On the surface, you wouldn’t think anything of Sakura Kinomoto other than that she was a cheerful, energetic young girl, excited to be moving up into middle school. Underneath however, Sakura is one of the most powerful magicians of the age and as a descendant of the great Clow Reed, she has become the sole master of the magical Clow Cards, with them now all converted to use her own power as the Sakura Cards.
After a strange prophetic dream, Sakura wakes up to find the Sakura Cards transparent and void of any magical power. With the return of Syaoran Li from Hong Kong and the appearance of a new transfer student, Akiho, and her mysterious butler/guardian Kaito, Sakura becomes involved in a series of mysterious events as she takes up the role of Cardcaptor once more.
As a sequel to one of the most loved magical girl series of the 90s (based on the popular manga by CLAMP) Clear Card certainly has a lot to live up to. The original is one of my favourite anime and (despite at first watching the messed-around Nelvana dub) formed a core part of my childhood. Clear Card therefore had me both excited and cautious, as I didn’t know whether it would meet my expectations; and while there are some aspects of it that I found slightly disappointing, this first half of the series is both a solid starting point and a concise cut of what made the original so enjoyable.
Jumping straight into the first episode, it really feels like someone has hit a big red reset button, as although we have our bunch of familiar characters, this is a brand-new story that sets Sakura gathering magical cards again from scratch, all the while a mysterious new villain is hinted at in the background. While existing fans are going to know a lot more about the series than newcomers, I’d say this makes it a comfortable jumping-in point – sure, there are going to be details missed, but for the most part you don’t really need to know much to get along and enjoy this as a stand-alone work.
While the series in general has always employed a mixture of action and mystery, it definitely feels like there is a stronger emphasis on the mystery side of things this time around, as it continually piles questions onto you and sets up an atmosphere of suspicion as several major characters seem to have things going on in their lives that will be pivotal to the story later on. While we did see this in the classic series, it just feels like they’ve taken it up a notch and woven in more plot threads, perhaps understanding that a lot of viewers will be those who grew up with the show and are now maybe in their late twenties and early thirties.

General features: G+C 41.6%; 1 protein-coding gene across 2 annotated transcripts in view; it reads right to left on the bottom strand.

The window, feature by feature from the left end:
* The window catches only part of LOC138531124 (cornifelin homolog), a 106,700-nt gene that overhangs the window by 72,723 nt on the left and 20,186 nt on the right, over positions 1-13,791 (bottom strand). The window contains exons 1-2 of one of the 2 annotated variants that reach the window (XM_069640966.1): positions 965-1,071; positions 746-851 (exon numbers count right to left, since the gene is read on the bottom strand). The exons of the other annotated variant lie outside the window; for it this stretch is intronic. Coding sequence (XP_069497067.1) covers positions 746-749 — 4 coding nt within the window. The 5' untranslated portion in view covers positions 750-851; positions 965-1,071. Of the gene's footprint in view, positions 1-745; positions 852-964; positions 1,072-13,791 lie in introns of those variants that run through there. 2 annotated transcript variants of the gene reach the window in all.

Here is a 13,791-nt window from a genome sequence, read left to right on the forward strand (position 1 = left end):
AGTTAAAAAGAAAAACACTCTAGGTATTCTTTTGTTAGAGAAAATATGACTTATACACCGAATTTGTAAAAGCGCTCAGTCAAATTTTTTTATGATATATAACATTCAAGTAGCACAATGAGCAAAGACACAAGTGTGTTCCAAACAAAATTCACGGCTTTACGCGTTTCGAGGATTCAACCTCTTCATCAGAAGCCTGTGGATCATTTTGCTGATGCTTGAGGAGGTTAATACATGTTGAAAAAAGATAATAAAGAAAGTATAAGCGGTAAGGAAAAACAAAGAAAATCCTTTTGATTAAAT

This doesn’t mean that the atmosphere has changed, as it’s still very much the same show that we know and love, taking that familiar “card of the week” structure and setting out the goofy humour to a point where it feels like more of the same.
The battles for the cards themselves can be a bit hit or miss, as while the first few and last few are highly entertaining, there are a few captures in the middle that simply go through the motions and take no effort at all to acquire. I find Cardcaptor Sakura to be at its best when it’s actually challenging Sakura with either a particularly difficult puzzle or giving her something to fight against; so in situations where she just has to walk up to a card to capture it, it kind-of feels a bit pointless. There are some nice episodes with great captures in here though, with the series hitting its stride from Episode 7 onwards.
Away from the main plot, the series continues with taking a slice-of-life approach, with Sakura going to school, meeting friends and mixing the supernatural with the day-to-day. While this ended up being used as filler in the original series, there’s at least some attempt to make it meaningful and affect character development, particularly in showing Syaoran as being quite detached from Sakura’s main group of friends as he’s always busy with something bigger he’s got going on, and allowing the show to really focus on Akiho as a brand-new character.
Akiho herself brings a lot to the table as a new addition; quickly forming a close friendship with Sakura as well as being involved in the main plot. While Sakura and Tomoyo are supposed to be best friends, they’ve never really done a lot of hanging out and goofing off together; the show often obsesses over Tomoyo’s film-making and costume-designing hobbies instead. Looking at Akiho, she really works as someone that Sakura can just go hang out with, filling a hole in Sakura’s relationships that I never realised she had. Akiho also brings in her butler, Kaito who, amongst other things, is a really great cook, enabling the show to double down on its love of food.